It’s all cannabis. (Photo by Getty Images)
As of last month, possession of small amounts of marijuana has been effectively decriminalized in Travis County and throughout much of Texas … by accident.
It’s currently impossible for law enforcement agencies to discern whether confiscated cannabis is legal “hemp” or illicit “marijuana.”
How did we – one of the very least progressive states on cannabis policy – end up in this alternate reality? In short: The 86th Texas Legislature passed a bill with bipartisan support intending to benefit farmers by allowing cultivation of hemp as a cash crop. In doing so, House Bill 1325, signed into law on June 10, defined legal hemp as cannabis containing less than 0.3% tetrahydrocannabinol (THC). That created an immediate issue for law enforcement agencies around the state: They don’t currently have the proper equipment, accredited personnel, and approved methodology to quantifiably analyze the concentration of THC in a lab sample. Therefore, it’s impossible for them to discern whether confiscated cannabis is legal “hemp” or illicit “marijuana.”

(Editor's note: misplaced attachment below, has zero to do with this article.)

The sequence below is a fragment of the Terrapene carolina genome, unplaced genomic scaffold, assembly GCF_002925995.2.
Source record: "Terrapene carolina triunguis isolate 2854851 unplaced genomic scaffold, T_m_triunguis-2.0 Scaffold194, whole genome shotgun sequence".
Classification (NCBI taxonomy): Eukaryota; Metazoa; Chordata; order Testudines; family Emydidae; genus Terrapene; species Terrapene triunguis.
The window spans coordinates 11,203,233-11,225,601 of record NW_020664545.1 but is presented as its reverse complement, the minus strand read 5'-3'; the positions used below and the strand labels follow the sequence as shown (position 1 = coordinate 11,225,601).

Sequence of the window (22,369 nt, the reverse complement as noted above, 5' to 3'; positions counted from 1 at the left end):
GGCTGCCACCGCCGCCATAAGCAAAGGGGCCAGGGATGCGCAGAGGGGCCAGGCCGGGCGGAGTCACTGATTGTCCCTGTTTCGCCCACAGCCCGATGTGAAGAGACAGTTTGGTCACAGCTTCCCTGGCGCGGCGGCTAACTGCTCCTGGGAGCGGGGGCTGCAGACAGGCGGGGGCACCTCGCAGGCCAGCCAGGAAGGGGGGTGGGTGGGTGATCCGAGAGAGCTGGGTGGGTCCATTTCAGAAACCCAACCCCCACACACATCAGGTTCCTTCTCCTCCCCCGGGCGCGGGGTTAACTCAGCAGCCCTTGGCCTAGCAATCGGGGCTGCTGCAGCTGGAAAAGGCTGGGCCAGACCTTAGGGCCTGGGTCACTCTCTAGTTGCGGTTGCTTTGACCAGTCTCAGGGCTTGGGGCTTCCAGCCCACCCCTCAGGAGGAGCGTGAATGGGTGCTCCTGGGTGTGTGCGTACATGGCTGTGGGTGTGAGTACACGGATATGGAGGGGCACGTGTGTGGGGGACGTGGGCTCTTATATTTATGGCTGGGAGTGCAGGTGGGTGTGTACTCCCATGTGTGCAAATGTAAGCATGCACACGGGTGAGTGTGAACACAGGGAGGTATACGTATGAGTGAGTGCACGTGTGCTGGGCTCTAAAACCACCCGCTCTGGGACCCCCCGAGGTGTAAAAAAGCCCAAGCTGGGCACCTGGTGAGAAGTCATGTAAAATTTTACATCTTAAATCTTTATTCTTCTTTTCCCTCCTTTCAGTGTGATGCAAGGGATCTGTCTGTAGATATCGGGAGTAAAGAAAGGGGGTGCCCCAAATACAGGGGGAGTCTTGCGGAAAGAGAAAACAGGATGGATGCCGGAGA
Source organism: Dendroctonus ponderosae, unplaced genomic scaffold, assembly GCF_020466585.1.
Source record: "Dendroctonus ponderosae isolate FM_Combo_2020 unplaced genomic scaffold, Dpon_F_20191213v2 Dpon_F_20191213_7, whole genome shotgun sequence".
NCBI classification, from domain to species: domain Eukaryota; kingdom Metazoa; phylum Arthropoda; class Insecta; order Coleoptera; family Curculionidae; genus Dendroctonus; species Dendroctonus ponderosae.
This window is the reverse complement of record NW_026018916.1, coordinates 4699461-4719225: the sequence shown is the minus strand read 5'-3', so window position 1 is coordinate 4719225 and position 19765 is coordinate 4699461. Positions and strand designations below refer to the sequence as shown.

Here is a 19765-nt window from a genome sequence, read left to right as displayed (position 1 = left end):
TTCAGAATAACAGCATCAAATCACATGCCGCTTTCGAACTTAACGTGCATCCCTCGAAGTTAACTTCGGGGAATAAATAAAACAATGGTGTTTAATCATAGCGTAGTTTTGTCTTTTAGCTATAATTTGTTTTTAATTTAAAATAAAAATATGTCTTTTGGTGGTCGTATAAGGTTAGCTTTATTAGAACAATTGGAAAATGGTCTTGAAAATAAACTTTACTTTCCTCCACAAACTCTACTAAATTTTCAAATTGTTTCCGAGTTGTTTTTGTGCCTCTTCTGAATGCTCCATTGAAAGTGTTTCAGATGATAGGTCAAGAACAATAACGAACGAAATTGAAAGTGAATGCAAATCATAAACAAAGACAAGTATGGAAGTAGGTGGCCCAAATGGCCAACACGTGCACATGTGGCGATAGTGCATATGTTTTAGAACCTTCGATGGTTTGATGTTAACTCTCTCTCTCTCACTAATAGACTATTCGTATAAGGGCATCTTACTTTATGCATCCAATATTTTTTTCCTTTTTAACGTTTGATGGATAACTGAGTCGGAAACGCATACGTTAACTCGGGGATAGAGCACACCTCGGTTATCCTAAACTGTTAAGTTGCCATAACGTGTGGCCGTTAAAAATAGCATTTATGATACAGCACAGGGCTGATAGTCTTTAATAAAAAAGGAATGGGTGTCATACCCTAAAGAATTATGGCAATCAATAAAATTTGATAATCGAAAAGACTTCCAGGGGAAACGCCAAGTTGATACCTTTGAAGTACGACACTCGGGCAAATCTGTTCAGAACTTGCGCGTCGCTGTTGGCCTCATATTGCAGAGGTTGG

As such, the Travis County Attorney’s Office will now reject misdemeanor possession of marijuana charges filed from June 10 forward, unless they’re accompanied by a lab report. In addition, the Travis County District Attorney has announced the dismissal of 32 felony cases related to possession or delivery of marijuana. County officials estimate that it will take eight to 12 months for law enforcement to sort out their processes to test cannabis.
In late June, the Tarrant County District Attorney dismissed 234 misdemeanor marijuana possession charges on the grounds that crime labs are ill-equipped to test the amount of THC in confiscated cannabis. The following week, Harris, Bexar, Fort Bend, and Nueces counties also made it known that they would not prosecute personal possession charges – under a quarter pound – without a lab test proving the evidence seized has illegal THC content.